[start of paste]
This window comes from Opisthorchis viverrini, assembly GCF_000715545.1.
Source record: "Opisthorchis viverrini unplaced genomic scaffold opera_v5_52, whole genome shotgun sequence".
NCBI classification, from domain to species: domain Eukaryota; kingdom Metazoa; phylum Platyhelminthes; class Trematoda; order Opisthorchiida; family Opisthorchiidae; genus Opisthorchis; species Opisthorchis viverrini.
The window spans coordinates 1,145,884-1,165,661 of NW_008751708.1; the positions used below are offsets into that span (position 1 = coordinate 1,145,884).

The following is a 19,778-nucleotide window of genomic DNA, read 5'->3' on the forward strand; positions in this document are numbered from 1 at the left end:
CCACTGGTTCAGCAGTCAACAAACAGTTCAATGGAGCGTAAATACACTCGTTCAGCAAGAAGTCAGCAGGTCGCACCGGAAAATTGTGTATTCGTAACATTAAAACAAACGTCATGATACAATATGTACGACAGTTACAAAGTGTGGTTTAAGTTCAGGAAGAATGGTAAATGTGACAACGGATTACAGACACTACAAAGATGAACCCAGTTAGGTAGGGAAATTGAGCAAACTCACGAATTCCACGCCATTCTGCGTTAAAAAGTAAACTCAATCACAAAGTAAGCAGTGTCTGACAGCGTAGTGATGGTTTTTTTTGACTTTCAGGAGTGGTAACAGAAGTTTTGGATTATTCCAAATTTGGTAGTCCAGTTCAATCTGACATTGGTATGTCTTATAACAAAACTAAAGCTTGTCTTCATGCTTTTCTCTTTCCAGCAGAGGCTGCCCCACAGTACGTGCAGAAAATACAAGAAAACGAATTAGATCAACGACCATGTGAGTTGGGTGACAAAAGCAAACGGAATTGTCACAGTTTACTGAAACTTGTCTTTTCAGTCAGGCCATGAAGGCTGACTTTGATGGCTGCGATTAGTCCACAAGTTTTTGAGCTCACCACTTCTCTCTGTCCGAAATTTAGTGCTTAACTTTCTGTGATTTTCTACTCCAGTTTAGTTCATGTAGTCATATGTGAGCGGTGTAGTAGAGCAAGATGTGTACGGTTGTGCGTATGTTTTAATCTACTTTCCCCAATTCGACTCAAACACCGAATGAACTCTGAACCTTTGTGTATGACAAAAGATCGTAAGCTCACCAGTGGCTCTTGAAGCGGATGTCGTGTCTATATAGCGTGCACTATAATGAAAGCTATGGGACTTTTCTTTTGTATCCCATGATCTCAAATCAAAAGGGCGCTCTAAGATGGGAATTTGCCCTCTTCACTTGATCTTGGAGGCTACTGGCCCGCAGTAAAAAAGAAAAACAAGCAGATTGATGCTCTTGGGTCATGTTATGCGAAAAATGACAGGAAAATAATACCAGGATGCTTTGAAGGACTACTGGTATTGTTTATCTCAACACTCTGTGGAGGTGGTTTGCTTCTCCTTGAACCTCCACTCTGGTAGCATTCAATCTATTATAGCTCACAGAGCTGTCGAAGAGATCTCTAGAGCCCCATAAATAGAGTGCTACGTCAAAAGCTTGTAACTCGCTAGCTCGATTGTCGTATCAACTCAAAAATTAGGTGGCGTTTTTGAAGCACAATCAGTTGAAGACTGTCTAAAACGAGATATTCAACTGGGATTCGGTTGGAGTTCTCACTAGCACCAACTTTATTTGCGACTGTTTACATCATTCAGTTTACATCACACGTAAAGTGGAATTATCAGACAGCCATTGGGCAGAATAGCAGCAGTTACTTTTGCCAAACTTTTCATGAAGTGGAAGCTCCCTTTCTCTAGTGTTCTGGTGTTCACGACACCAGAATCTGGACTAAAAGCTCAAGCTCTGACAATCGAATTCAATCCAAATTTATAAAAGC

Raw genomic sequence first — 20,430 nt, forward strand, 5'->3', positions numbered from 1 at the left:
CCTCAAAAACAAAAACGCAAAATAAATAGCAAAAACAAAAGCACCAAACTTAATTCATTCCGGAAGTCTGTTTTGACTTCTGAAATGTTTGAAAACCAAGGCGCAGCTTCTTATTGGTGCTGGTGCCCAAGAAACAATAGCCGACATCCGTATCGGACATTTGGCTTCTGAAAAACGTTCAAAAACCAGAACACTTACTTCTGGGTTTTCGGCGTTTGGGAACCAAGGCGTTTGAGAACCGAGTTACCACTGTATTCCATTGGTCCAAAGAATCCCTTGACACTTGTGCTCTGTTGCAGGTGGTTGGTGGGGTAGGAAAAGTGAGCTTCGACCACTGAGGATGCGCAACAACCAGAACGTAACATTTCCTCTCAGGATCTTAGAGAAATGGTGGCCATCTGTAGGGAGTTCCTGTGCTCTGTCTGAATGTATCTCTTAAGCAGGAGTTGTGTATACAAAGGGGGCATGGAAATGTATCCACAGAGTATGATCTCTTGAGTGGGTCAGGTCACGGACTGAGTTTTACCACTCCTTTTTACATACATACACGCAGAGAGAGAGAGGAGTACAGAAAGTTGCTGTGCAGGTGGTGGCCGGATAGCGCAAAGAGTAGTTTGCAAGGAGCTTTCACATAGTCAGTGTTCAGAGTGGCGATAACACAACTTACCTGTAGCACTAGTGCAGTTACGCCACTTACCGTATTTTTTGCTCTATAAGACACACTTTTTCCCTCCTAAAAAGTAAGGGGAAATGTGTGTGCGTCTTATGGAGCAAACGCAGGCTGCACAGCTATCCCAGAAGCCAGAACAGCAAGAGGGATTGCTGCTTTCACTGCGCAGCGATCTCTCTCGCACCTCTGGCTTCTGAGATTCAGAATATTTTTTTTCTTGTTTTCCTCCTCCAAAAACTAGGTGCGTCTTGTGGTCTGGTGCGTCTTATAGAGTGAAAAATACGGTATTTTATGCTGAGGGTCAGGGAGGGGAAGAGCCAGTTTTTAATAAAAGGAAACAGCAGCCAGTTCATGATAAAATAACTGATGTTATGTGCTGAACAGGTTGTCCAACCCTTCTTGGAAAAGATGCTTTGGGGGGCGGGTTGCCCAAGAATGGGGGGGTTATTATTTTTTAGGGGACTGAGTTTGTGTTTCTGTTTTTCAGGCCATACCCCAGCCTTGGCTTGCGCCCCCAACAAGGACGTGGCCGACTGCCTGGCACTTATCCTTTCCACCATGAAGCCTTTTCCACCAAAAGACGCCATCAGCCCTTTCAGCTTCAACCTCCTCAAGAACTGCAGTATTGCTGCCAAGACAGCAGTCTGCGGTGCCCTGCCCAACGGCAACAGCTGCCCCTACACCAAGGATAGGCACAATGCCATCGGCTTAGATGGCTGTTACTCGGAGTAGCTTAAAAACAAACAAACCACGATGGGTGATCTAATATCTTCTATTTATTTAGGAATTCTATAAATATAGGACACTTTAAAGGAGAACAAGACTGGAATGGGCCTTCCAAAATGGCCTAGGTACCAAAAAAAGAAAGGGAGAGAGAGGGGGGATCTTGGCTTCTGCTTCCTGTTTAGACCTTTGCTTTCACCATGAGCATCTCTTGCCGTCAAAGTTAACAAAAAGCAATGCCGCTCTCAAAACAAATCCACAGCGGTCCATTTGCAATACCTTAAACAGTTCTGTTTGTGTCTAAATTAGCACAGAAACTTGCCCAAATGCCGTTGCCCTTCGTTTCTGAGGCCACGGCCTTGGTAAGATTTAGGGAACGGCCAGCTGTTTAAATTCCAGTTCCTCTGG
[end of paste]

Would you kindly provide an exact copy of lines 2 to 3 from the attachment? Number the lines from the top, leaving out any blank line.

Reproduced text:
Source record: "Opisthorchis viverrini unplaced genomic scaffold opera_v5_52, whole genome shotgun sequence".
NCBI classification, from domain to species: domain Eukaryota; kingdom Metazoa; phylum Platyhelminthes; class Trematoda; order Opisthorchiida; family Opisthorchiidae; genus Opisthorchis; species Opisthorchis viverrini.